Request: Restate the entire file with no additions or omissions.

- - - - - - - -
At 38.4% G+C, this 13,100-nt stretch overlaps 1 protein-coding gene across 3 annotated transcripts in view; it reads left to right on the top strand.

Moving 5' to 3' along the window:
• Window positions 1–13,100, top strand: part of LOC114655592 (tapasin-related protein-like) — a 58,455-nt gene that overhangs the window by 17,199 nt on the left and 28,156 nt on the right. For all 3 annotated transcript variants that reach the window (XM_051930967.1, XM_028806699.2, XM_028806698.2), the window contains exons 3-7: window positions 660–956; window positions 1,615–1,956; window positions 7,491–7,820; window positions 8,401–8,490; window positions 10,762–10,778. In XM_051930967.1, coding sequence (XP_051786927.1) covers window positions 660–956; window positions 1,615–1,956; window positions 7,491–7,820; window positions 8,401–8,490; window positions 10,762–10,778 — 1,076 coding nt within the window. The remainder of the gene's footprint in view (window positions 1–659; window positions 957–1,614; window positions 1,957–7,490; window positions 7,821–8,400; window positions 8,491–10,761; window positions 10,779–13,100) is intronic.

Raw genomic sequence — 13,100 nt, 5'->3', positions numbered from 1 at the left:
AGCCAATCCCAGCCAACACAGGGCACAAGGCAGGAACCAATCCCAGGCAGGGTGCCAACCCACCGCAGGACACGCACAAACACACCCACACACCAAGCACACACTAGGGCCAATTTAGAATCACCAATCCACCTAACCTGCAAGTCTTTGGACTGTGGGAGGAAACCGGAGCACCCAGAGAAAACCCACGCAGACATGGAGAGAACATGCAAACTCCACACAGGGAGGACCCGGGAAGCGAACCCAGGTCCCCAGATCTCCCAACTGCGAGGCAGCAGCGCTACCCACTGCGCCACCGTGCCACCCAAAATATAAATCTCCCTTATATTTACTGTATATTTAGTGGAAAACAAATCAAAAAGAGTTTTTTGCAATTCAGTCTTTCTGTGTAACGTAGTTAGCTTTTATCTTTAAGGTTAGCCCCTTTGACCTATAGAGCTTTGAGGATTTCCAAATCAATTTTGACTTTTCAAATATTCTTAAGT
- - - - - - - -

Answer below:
At 38.4% G+C, this 13,100-nt stretch overlaps 1 protein-coding gene across 3 annotated transcripts in view; it reads left to right on the top strand.

Moving 5' to 3' along the window:
• Window positions 1–13,100, top strand: part of LOC114655592 (tapasin-related protein-like) — a 58,455-nt gene that overhangs the window by 17,199 nt on the left and 28,156 nt on the right. For all 3 annotated transcript variants that reach the window (XM_051930967.1, XM_028806699.2, XM_028806698.2), the window contains exons 3-7: window positions 660–956; window positions 1,615–1,956; window positions 7,491–7,820; window positions 8,401–8,490; window positions 10,762–10,778. In XM_051930967.1, coding sequence (XP_051786927.1) covers window positions 660–956; window positions 1,615–1,956; window positions 7,491–7,820; window positions 8,401–8,490; window positions 10,762–10,778 — 1,076 coding nt within the window. The remainder of the gene's footprint in view (window positions 1–659; window positions 957–1,614; window positions 1,957–7,490; window positions 7,821–8,400; window positions 8,491–10,761; window positions 10,779–13,100) is intronic.

Raw genomic sequence — 13,100 nt, 5'->3', positions numbered from 1 at the left:
AGCCAATCCCAGCCAACACAGGGCACAAGGCAGGAACCAATCCCAGGCAGGGTGCCAACCCACCGCAGGACACGCACAAACACACCCACACACCAAGCACACACTAGGGCCAATTTAGAATCACCAATCCACCTAACCTGCAAGTCTTTGGACTGTGGGAGGAAACCGGAGCACCCAGAGAAAACCCACGCAGACATGGAGAGAACATGCAAACTCCACACAGGGAGGACCCGGGAAGCGAACCCAGGTCCCCAGATCTCCCAACTGCGAGGCAGCAGCGCTACCCACTGCGCCACCGTGCCACCCAAAATATAAATCTCCCTTATATTTACTGTATATTTAGTGGAAAACAAATCAAAAAGAGTTTTTTGCAATTCAGTCTTTCTGTGTAACGTAGTTAGCTTTTATCTTTAAGGTTAGCCCCTTTGACCTATAGAGCTTTGAGGATTTCCAAATCAATTTTGACTTTTCAAATATTCTTAAGT